Thomas M Steinfatt. Encyclopedia of Communication Theory. Editor: Stephen W Littlejohn & Karen A Foss. 2009. Sage Publication.
Propaganda is a form of persuasion involving a mass message campaign designed to discourage rational thought and to suppress evidence. The term is also used to refer to individual messages as in a piece of propaganda, often as a pejorative term used to attack a message in disagreement with the source of the pejorative. This entry considers definitions and theories of propaganda and its history, distinguishing propaganda from other persuasive forms.
Persuasion refers to a subset of communication involving the intent to support or change people’s beliefs and behaviors. In its most common current usage, propaganda refers to a form of persuasion distinguished by a mass persuasion campaign, often one sided and fear based, that distorts or attempts to hide or discredit relevant evidence, disguises sources, and discourages rational thought. Often considered a tool of government formation and policy, propaganda also may be found in advertising, religion, education, and other institutional settings.
The term propaganda may also be used neutrally through definitions such as the systematic propagation of a doctrine or cause, communication’s role in social struggle, or mass suggestion of influence through the manipulation of symbols and psychology. Some definitions suggest propaganda requires total control of the media, an unlikely event. The more neutral definitions do not distinguish clearly between education, advertising, and propaganda. They suggest that the education-propaganda distinction may simply be based on one’s viewpoint: What another does is propaganda; what I do is education. In some cases, then, education and propaganda as practiced may be the same. But a theoretical distinction between them as ideally practiced is important to maintain. Rather than seeking to hide evidence, subvert reasoning, and promote the propagation of belief through fear-based emotions, in theory, education should seek to promote the search for and evaluation of all available evidence and to promote logical thought, separating it from emotion for the purpose of creating a rational understanding of the subject matter.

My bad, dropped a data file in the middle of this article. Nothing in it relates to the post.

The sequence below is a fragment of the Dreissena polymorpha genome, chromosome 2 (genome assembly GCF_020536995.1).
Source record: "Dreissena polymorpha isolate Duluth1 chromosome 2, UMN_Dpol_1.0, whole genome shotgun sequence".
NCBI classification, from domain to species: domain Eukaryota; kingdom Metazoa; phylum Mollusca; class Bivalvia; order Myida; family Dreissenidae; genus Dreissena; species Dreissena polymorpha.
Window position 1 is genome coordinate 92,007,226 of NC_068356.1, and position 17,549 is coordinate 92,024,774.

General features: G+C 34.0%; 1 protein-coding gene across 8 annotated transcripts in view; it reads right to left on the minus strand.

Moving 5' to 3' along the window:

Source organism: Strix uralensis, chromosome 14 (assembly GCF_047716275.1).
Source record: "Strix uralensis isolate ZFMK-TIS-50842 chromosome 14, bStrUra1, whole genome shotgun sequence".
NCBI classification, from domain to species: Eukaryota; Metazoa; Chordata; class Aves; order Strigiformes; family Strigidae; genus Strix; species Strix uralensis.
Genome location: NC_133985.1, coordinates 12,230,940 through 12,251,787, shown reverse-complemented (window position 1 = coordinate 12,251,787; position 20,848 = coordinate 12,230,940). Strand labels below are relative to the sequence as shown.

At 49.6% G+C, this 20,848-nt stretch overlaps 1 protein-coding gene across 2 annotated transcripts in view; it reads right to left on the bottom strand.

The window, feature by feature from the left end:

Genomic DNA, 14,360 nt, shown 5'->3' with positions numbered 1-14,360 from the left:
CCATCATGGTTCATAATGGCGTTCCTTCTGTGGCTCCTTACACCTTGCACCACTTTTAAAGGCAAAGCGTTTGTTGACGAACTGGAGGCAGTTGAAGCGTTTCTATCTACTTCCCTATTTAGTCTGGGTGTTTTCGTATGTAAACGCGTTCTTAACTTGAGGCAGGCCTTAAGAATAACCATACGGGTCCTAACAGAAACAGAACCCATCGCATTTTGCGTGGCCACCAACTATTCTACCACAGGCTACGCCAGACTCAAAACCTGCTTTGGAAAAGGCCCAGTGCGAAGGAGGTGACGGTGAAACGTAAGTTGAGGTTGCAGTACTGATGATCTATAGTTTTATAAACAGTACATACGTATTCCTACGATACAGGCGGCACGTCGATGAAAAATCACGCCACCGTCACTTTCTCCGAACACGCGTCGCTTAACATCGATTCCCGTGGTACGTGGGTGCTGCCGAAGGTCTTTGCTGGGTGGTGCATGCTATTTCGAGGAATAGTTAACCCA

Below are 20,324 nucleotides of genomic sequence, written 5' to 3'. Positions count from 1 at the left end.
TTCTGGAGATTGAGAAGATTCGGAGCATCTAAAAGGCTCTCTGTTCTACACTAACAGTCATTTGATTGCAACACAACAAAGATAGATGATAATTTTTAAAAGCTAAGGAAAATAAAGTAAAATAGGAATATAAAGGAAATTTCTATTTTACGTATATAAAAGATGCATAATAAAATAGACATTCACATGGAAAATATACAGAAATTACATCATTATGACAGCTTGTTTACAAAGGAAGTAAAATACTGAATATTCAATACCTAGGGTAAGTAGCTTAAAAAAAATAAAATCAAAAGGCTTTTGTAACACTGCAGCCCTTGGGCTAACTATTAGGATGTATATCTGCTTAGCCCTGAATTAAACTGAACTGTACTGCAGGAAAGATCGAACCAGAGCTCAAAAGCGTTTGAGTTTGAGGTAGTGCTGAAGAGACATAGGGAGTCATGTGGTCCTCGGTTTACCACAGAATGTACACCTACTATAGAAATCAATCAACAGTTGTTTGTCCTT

Definitions dependent on the use of specific message techniques or on the channels and media used for transmission have not proved useful in distinguishing propaganda from other mass persuasion campaigns. Propaganda may or may not involve the use of specific media or the employment of specific techniques such as the seven devices of propaganda articulated by the Institute for Propaganda Analysis: name-calling, glittering generality, transfer, testimonial, plain folks, card stacking, and band wagon. The existence of such characteristics is neither necessary nor sufficient evidence of the existence of propaganda. Information dissemination strategies are propagandistic only when the attempted subversion of evidence and/or reasoning processes occurs, by whatever means.
Propaganda is referred to as white, grey, or black, according to properties of the attributed source. In white propaganda, the actual source is attributed to the message. In grey propaganda, no source is attributed or an actual source is difficult to discern. In black propaganda, the attributed source is not the actual source.
Propaganda may have a single audience, perhaps the American voter, or two or more basic target audiences, perhaps a home audience and an enemy audience. Home and enemy targets are often approached through different campaigns, with different message sets for each. Within each such audience are some who are initially in favor and others who are initially opposed to the policy of the propaganda source, as well as those who are neutral. A principal strategy is to move those in each of the basic audiences who are opposed to the propagandist’s position toward neutrality or to uncertainty, thus moving them to inaction; to move some who are neutral toward favorableness; and to keep those who are in favor within the fold by creating within them a readiness and willingness to act.